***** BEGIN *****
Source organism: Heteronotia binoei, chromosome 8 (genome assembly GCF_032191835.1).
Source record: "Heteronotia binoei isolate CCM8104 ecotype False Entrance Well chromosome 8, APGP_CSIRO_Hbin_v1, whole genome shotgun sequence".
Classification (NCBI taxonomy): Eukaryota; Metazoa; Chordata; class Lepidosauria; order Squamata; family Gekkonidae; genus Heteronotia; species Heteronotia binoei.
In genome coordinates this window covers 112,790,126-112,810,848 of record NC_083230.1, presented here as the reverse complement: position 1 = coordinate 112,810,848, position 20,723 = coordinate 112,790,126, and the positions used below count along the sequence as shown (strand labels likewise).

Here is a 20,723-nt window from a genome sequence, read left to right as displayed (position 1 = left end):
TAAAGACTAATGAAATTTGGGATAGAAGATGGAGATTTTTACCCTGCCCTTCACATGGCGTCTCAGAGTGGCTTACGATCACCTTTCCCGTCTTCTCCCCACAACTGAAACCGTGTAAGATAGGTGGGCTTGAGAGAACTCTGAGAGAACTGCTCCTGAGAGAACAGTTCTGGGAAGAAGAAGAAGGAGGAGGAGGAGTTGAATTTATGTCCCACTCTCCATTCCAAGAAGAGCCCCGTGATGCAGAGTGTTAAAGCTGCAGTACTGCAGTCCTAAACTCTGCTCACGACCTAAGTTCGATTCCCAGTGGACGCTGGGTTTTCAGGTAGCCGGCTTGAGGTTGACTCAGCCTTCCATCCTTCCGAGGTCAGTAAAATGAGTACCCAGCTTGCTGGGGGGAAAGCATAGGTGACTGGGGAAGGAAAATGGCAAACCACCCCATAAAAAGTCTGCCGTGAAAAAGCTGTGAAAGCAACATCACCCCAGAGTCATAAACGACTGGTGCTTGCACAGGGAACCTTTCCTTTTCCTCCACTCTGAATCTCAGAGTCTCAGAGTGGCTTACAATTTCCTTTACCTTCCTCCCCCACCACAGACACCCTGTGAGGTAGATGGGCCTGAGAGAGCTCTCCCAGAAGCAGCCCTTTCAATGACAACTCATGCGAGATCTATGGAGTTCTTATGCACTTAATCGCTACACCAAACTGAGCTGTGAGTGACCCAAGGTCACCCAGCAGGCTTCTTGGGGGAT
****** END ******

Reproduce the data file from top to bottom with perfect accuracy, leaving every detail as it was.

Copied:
Source organism: Heteronotia binoei, chromosome 8 (genome assembly GCF_032191835.1).
Source record: "Heteronotia binoei isolate CCM8104 ecotype False Entrance Well chromosome 8, APGP_CSIRO_Hbin_v1, whole genome shotgun sequence".
Classification (NCBI taxonomy): Eukaryota; Metazoa; Chordata; class Lepidosauria; order Squamata; family Gekkonidae; genus Heteronotia; species Heteronotia binoei.
In genome coordinates this window covers 112,790,126-112,810,848 of record NC_083230.1, presented here as the reverse complement: position 1 = coordinate 112,810,848, position 20,723 = coordinate 112,790,126, and the positions used below count along the sequence as shown (strand labels likewise).

Here is a 20,723-nt window from a genome sequence, read left to right as displayed (position 1 = left end):
TAAAGACTAATGAAATTTGGGATAGAAGATGGAGATTTTTACCCTGCCCTTCACATGGCGTCTCAGAGTGGCTTACGATCACCTTTCCCGTCTTCTCCCCACAACTGAAACCGTGTAAGATAGGTGGGCTTGAGAGAACTCTGAGAGAACTGCTCCTGAGAGAACAGTTCTGGGAAGAAGAAGAAGGAGGAGGAGGAGTTGAATTTATGTCCCACTCTCCATTCCAAGAAGAGCCCCGTGATGCAGAGTGTTAAAGCTGCAGTACTGCAGTCCTAAACTCTGCTCACGACCTAAGTTCGATTCCCAGTGGACGCTGGGTTTTCAGGTAGCCGGCTTGAGGTTGACTCAGCCTTCCATCCTTCCGAGGTCAGTAAAATGAGTACCCAGCTTGCTGGGGGGAAAGCATAGGTGACTGGGGAAGGAAAATGGCAAACCACCCCATAAAAAGTCTGCCGTGAAAAAGCTGTGAAAGCAACATCACCCCAGAGTCATAAACGACTGGTGCTTGCACAGGGAACCTTTCCTTTTCCTCCACTCTGAATCTCAGAGTCTCAGAGTGGCTTACAATTTCCTTTACCTTCCTCCCCCACCACAGACACCCTGTGAGGTAGATGGGCCTGAGAGAGCTCTCCCAGAAGCAGCCCTTTCAATGACAACTCATGCGAGATCTATGGAGTTCTTATGCACTTAATCGCTACACCAAACTGAGCTGTGAGTGACCCAAGGTCACCCAGCAGGCTTCTTGGGGGAT